VOSA Enforcement Investigations
The Driver and Vehicle Standards Agency (DVSA), formerly known as the Vehicle and Operator Services Agency (VOSA), is responsible for setting, regulating and improving driving and motorcycling standards for both commercial and private vehicles in the UK. Its powers are vast, from setting and regulating driving and MOT tests to conducting roadside checks and investigations into driver or operator compliance. It also has the power to prohibit the use of vehicles, issue fines and report offenders to the Traffic Commission or for prosecution. As such, even a seemingly routine interaction with the DVSA poses a threat to the livelihood of drivers and businesses.
Tuckers Solicitors Road Traffic and Driving Offences department specialises in DVSA (formerly VOSA) Enforcement Investigations. The department’s wealth of experience ensures clients receive excellent advice and results. If you need to speak to a specialist solicitor about DVSA enforcement investigations or prosecutions, contact our expert road traffic and driving offences lawyers on 020 7388 8333 or email firstname.lastname@example.org
An Overview of DVSA Investigation & Enforcement
As an executive agency of the Department for Transport (DfT), the DVSA and its officers are responsible for ensuring driving and vehicle standards are met in order to improve safety on the UK’s roads. They do this by:
- Regulating MOT services provided by garages
- Making sure roadworthiness standards and safety rules are met by commercial vehicle operators, their drivers and vehicles
- Detecting the commission of road traffic offences
- Delivering operator licensing and compliance services
This broad role encompasses enforcement, which is aimed at ensuring compliance, detecting traffic offences and removing unsafe drivers, vehicles and operators from the roads. The DVSA therefore has powers to run compliance measures and conduct enforcement investigations, which includes the power to carry out remote analysis of vehicle and driver data as well as targeted and roadside checks on commercial vehicle operators, including the use of digital techographs.
If a vehicle or operator is found to be non-compliant, they may be subject to a prohibition notice (which isn’t a penalty but meant to remove a road safety risk) or sanction, such as being issued a fixed penalty notice (of between £50 and £300, depending on the severity of the offence). In more serious cases, however, the DVSA may report a driver or operator to the Traffic Commissioner to face disciplinary action or refer them for prosecution.
The most common offences identified by DVSA’s enforcement activities include:
- Roadworthiness offences, such as using a vehicle in a dangerous condition (section 40A of the Road Traffic Act 1988)
- Failures to comply with licensing conditions (section 87(1) or 114(2) of the Road Traffic Act 1988)
- Driving without insurance (section 143(1) of the Road Traffic Act 1988)
- Forgery and misuse of documents (section 173 of the Road Traffic Act 1988)
- Driving whilst disqualified (section 103(1) of the Road Traffic Act 1988)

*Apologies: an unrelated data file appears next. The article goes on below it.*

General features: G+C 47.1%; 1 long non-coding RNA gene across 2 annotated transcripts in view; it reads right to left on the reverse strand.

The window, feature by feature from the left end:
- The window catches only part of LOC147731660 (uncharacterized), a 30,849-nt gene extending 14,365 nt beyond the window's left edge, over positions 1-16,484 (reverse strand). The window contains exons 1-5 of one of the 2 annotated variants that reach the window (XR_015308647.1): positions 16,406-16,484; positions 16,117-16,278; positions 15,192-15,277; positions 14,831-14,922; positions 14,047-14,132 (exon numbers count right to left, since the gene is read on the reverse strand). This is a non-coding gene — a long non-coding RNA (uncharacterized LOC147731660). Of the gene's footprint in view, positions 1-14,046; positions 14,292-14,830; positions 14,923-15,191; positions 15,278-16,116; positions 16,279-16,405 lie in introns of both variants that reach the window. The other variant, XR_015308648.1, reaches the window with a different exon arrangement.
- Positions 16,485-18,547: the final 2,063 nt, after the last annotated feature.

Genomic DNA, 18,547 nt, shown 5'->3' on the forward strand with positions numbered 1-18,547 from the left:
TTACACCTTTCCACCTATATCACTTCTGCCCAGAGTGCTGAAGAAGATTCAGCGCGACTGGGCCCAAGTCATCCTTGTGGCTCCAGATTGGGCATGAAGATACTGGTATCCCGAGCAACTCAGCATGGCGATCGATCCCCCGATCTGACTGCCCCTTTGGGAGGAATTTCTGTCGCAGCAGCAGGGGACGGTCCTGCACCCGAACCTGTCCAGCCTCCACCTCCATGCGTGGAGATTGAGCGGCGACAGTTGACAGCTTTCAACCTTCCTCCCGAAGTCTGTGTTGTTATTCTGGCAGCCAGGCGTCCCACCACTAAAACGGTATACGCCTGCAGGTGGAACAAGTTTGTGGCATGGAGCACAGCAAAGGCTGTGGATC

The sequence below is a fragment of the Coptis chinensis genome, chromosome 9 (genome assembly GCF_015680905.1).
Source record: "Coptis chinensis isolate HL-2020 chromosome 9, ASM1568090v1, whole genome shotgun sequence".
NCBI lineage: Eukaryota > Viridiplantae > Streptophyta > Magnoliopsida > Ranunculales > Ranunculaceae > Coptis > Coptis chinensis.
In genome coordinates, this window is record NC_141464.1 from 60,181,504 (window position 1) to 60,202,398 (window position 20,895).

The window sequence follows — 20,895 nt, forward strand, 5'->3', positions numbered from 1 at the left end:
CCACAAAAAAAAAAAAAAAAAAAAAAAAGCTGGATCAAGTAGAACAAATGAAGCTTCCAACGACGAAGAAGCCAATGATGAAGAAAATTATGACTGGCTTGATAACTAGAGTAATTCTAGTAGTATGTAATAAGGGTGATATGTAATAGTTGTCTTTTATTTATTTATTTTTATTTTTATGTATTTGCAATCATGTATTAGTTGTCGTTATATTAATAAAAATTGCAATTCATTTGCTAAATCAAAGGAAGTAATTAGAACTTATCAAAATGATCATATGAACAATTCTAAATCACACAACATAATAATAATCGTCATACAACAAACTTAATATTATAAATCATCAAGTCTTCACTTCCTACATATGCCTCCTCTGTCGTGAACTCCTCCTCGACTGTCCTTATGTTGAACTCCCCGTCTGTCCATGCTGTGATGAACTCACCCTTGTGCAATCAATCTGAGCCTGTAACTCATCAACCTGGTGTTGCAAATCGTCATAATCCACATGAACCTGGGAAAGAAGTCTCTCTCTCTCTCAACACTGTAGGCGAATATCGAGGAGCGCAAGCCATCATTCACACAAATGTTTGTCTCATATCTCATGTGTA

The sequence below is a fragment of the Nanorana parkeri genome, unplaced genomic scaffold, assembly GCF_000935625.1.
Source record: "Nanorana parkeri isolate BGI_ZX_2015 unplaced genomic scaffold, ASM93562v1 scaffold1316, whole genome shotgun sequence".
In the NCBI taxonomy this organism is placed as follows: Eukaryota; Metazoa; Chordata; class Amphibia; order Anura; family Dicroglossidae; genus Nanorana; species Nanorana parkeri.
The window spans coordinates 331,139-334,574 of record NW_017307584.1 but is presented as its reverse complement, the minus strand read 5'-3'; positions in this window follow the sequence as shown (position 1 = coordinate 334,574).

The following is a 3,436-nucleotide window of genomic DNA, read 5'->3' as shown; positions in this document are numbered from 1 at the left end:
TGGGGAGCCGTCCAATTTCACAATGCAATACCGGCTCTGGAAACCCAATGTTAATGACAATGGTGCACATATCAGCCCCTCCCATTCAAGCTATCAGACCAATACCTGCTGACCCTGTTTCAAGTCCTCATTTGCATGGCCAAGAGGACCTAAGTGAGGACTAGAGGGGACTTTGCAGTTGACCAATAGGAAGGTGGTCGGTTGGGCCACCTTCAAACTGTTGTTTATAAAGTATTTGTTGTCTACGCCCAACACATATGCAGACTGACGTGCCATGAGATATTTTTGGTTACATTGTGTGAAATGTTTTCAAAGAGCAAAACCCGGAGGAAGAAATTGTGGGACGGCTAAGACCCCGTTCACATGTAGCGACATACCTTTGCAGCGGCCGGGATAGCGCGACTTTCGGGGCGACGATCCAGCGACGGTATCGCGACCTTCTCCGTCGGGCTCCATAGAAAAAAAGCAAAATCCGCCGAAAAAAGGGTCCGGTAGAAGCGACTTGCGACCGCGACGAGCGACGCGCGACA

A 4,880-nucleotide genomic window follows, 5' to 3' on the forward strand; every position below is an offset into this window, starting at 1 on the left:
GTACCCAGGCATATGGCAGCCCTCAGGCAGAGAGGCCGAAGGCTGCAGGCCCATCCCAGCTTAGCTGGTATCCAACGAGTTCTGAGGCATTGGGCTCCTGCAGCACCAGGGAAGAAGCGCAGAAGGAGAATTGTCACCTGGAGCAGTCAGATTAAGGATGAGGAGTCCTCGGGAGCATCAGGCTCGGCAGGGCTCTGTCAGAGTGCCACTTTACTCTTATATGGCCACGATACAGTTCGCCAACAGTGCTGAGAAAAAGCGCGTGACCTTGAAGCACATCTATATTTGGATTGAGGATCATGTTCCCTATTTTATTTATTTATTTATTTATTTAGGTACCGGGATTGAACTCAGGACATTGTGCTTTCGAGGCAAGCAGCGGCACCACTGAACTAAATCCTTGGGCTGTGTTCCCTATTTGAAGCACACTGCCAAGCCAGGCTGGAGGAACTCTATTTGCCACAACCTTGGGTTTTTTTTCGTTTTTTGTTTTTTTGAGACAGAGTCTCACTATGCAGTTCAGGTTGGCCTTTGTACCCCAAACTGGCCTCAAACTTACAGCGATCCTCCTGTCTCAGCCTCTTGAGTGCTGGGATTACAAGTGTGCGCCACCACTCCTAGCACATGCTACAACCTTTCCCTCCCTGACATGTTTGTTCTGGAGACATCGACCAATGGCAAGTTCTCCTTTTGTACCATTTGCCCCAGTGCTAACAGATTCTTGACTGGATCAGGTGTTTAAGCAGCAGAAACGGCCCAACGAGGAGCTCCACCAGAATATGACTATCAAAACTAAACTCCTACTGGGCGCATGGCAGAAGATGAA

- Exceeding allowed hours of driving and insufficient rest (section 96(11A) of the Transport Act 1968)
The DVSA works with the Traffic Commissioner (responsible for licensing and regulating operators of heavy goods vehicles (HGVs) and public service vehicles (PSVs), i.e. buses and coaches), Police, Crown Prosecution Service (CPS) and courts to target criminality by assisting with the prosecution of road traffic offences (such as those listed above) and fraud. To that end, roadside interviews with drivers are usually carried out under caution, meaning any statement that is given can be used as evidence should criminal proceedings subsequently be commenced. Further, DVSA officers regularly provide evidence if a case goes to court for prosecution.
When faced with a severe sanction or criminal prosecution following a DVSA investigation or due to DVSA enforcement, it’s therefore vital to have expert defence lawyers fighting your corner.
DVSA Specialist Defence
At Tuckers, our specialist Road Traffic and Driving Offences Department have vast experience defending clients against allegations of misconduct, non-compliance and criminality following DVSA investigation and enforcement. We understand the DVSA’s approach, their investigative and enforcement techniques and how to scrutinise and challenge the evidence they lead against our clients.
Amongst other things, we can help in respect of alleged vehicle defects, failures in respect of licensing or insurance, issues concerning EC or AETR regulated journeys, HGV and PSV operator licensing, plating and testing, carriage of dangerous goods, overloading or any other DVSA matter, including allegations of fraud.
Our aim is to mitigate the consequences of DVSA enforcement, either by demonstrating that our clients have no case to answer or by reducing any sanctions imposed against them. Our high success rate means we’re experts at keeping our clients, whether they’re drivers or operators, on the roads. If you’re looking for expert DVSA defence advice, please contact us for more information.
DVSA Investigation and Enforcement Solicitors
Our lawyers are available 24 hours a day, providing immediate advice, representation and assistance during legal proceedings, ensuring the best interests of our clients. Please contact our Road Traffic and Driving Offences Department on 020 7388 8333 or email email@example.com